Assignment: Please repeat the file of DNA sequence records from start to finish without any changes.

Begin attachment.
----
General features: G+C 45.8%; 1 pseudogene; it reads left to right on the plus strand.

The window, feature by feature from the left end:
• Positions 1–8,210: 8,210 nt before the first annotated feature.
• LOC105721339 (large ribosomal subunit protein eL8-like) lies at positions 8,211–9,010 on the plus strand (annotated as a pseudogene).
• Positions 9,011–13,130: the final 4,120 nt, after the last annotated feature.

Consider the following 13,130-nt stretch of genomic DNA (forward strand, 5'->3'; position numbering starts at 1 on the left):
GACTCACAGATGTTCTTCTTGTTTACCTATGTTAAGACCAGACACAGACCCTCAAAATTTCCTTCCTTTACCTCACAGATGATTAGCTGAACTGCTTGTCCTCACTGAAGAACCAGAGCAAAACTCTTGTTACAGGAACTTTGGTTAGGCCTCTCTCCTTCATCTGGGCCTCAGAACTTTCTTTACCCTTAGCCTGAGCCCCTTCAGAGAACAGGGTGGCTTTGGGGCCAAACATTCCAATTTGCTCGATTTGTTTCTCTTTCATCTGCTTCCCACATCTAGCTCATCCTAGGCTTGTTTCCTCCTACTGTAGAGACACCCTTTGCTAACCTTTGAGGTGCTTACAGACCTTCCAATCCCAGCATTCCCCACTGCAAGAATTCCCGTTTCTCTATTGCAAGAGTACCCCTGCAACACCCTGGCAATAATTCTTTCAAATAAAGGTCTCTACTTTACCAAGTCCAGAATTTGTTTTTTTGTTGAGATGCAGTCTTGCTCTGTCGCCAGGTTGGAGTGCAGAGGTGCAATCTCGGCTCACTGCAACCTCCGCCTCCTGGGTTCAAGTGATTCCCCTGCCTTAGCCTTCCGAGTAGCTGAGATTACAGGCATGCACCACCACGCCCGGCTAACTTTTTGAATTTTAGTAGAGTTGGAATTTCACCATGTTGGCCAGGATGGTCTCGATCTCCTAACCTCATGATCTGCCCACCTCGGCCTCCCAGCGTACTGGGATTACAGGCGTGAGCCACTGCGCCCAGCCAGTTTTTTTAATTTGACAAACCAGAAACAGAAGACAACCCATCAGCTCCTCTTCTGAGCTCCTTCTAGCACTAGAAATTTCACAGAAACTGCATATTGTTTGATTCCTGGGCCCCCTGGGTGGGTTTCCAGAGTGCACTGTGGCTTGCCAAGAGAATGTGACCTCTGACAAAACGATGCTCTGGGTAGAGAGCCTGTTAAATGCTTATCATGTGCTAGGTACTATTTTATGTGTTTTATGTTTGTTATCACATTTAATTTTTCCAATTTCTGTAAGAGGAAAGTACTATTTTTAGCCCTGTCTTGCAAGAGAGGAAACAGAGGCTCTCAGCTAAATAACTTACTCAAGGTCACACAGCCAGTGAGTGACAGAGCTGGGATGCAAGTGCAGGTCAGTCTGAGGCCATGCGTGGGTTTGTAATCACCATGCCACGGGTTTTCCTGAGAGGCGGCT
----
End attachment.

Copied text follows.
General features: G+C 45.8%; 1 pseudogene; it reads left to right on the plus strand.

The window, feature by feature from the left end:
• Positions 1–8,210: 8,210 nt before the first annotated feature.
• LOC105721339 (large ribosomal subunit protein eL8-like) lies at positions 8,211–9,010 on the plus strand (annotated as a pseudogene).
• Positions 9,011–13,130: the final 4,120 nt, after the last annotated feature.

Consider the following 13,130-nt stretch of genomic DNA (forward strand, 5'->3'; position numbering starts at 1 on the left):
GACTCACAGATGTTCTTCTTGTTTACCTATGTTAAGACCAGACACAGACCCTCAAAATTTCCTTCCTTTACCTCACAGATGATTAGCTGAACTGCTTGTCCTCACTGAAGAACCAGAGCAAAACTCTTGTTACAGGAACTTTGGTTAGGCCTCTCTCCTTCATCTGGGCCTCAGAACTTTCTTTACCCTTAGCCTGAGCCCCTTCAGAGAACAGGGTGGCTTTGGGGCCAAACATTCCAATTTGCTCGATTTGTTTCTCTTTCATCTGCTTCCCACATCTAGCTCATCCTAGGCTTGTTTCCTCCTACTGTAGAGACACCCTTTGCTAACCTTTGAGGTGCTTACAGACCTTCCAATCCCAGCATTCCCCACTGCAAGAATTCCCGTTTCTCTATTGCAAGAGTACCCCTGCAACACCCTGGCAATAATTCTTTCAAATAAAGGTCTCTACTTTACCAAGTCCAGAATTTGTTTTTTTGTTGAGATGCAGTCTTGCTCTGTCGCCAGGTTGGAGTGCAGAGGTGCAATCTCGGCTCACTGCAACCTCCGCCTCCTGGGTTCAAGTGATTCCCCTGCCTTAGCCTTCCGAGTAGCTGAGATTACAGGCATGCACCACCACGCCCGGCTAACTTTTTGAATTTTAGTAGAGTTGGAATTTCACCATGTTGGCCAGGATGGTCTCGATCTCCTAACCTCATGATCTGCCCACCTCGGCCTCCCAGCGTACTGGGATTACAGGCGTGAGCCACTGCGCCCAGCCAGTTTTTTTAATTTGACAAACCAGAAACAGAAGACAACCCATCAGCTCCTCTTCTGAGCTCCTTCTAGCACTAGAAATTTCACAGAAACTGCATATTGTTTGATTCCTGGGCCCCCTGGGTGGGTTTCCAGAGTGCACTGTGGCTTGCCAAGAGAATGTGACCTCTGACAAAACGATGCTCTGGGTAGAGAGCCTGTTAAATGCTTATCATGTGCTAGGTACTATTTTATGTGTTTTATGTTTGTTATCACATTTAATTTTTCCAATTTCTGTAAGAGGAAAGTACTATTTTTAGCCCTGTCTTGCAAGAGAGGAAACAGAGGCTCTCAGCTAAATAACTTACTCAAGGTCACACAGCCAGTGAGTGACAGAGCTGGGATGCAAGTGCAGGTCAGTCTGAGGCCATGCGTGGGTTTGTAATCACCATGCCACGGGTTTTCCTGAGAGGCGGCT